The Librarian Recommends: Summer Picks 2019Posted: July 8, 2019
By: Brenna Murphy, Readers' Advisory Librarian
Evvie Drake Starts Over by Linda Holmes: Evvie hasn’t left her house much since her husband passed away. Then her best friend suggests that Dean Tenney, a former major league baseball player going through a crisis of his own, move into the apartment at the back of her house. Bonding over their difficult pasts, the two quickly become friends – and then more. Sweet, humorous, and heartwarming, this is the perfect read for fans of Eleanor Oliphant is Completely Fine by Gail Honeyman and A Man Called Ove by Fredrik Backman.
Nickel Boys by Colson Whitehead: This moving work of historical fiction is set at an all-boys reform school in the South during the Civil Rights era. Two boys, Elwood and Turner, do their best to survive the appalling treatment at Nickel Academy. Like Whitehead’s Underground Railroad, this isn’t an easy read, but it is a necessary one. For fans of Sing, Unburied, Sing by Jesmyn Ward and Beloved by Toni Morrison.
Searching for Sylvie Lee by Jean Kwok: When Sylvie disappears on a trip to the Netherlands, her adoring younger sister Amy is determined to find her. What she discovers is a trove of family secrets: though Sylvie seemed perfect, she didn’t tell her sister everything. Searching for Sylvie Lee dives into issues of immigration, family, and trauma. Beautifully written and suspenseful, this is for fans of Everything I Never Told You by Celeste Ng and The Leavers by Lisa Ko.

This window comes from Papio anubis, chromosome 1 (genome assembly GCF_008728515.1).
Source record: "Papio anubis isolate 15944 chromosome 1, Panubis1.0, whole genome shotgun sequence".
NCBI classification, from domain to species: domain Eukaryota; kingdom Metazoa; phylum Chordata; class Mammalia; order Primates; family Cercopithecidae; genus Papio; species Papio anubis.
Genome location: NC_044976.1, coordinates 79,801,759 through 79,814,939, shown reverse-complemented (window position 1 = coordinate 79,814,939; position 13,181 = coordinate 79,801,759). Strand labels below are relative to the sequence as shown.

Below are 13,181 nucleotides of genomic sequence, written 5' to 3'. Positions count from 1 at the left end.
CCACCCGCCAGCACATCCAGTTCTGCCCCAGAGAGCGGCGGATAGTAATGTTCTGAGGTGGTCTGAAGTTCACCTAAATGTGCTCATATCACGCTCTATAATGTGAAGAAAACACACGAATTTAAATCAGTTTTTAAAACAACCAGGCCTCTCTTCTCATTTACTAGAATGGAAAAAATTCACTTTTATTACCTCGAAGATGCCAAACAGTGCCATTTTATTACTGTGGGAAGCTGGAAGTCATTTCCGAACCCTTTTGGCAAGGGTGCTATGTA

The Plaza: The Secret Life of America’s Most Famous Hotel by Julie Satow: The Plaza, one of New York’s most iconic hotels, has a past full of drama and disaster. From scandalous murders to visits from celebrities (The Beatles famously stayed there on their first U.S. visit), Satow draws you into the fascinating history of this landmark. For fans of The Devil in the White City by Erik Larson and The Library Book by Susan Orlean.
Midnight Chicken & Other Recipes Worth Living For by Ella Risbridger: If spicy fish finger sandwiches and burnt-butter brownies sound up your alley, this is the cookbook/memoir for you. Risbridger openly shares heartening personal stories alongside her recipes, so it feels as though you’re cooking with a friend. For fans of Save Me the Plums by Ruth Reichl and Eat, Pray, Love by Elizabeth Gilbert.